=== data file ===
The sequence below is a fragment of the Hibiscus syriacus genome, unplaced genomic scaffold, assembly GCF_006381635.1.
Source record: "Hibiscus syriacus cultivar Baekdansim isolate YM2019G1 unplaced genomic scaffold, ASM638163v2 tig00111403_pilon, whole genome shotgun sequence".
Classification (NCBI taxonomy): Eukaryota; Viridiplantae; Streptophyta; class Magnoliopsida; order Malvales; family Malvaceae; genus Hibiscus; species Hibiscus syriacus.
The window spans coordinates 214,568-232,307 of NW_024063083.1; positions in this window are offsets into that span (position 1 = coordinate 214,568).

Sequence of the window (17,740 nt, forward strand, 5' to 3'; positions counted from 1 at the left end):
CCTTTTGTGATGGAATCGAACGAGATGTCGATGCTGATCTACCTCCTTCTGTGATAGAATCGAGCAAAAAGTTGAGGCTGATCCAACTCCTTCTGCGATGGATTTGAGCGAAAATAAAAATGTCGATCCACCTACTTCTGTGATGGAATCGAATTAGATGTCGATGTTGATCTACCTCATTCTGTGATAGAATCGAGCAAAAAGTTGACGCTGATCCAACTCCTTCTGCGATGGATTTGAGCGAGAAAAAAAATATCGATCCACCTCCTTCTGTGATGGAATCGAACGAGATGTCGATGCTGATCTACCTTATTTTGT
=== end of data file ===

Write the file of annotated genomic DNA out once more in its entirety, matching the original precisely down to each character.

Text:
The sequence below is a fragment of the Hibiscus syriacus genome, unplaced genomic scaffold, assembly GCF_006381635.1.
Source record: "Hibiscus syriacus cultivar Baekdansim isolate YM2019G1 unplaced genomic scaffold, ASM638163v2 tig00111403_pilon, whole genome shotgun sequence".
Classification (NCBI taxonomy): Eukaryota; Viridiplantae; Streptophyta; class Magnoliopsida; order Malvales; family Malvaceae; genus Hibiscus; species Hibiscus syriacus.
The window spans coordinates 214,568-232,307 of NW_024063083.1; positions in this window are offsets into that span (position 1 = coordinate 214,568).

Sequence of the window (17,740 nt, forward strand, 5' to 3'; positions counted from 1 at the left end):
CCTTTTGTGATGGAATCGAACGAGATGTCGATGCTGATCTACCTCCTTCTGTGATAGAATCGAGCAAAAAGTTGAGGCTGATCCAACTCCTTCTGCGATGGATTTGAGCGAAAATAAAAATGTCGATCCACCTACTTCTGTGATGGAATCGAATTAGATGTCGATGTTGATCTACCTCATTCTGTGATAGAATCGAGCAAAAAGTTGACGCTGATCCAACTCCTTCTGCGATGGATTTGAGCGAGAAAAAAAATATCGATCCACCTCCTTCTGTGATGGAATCGAACGAGATGTCGATGCTGATCTACCTTATTTTGT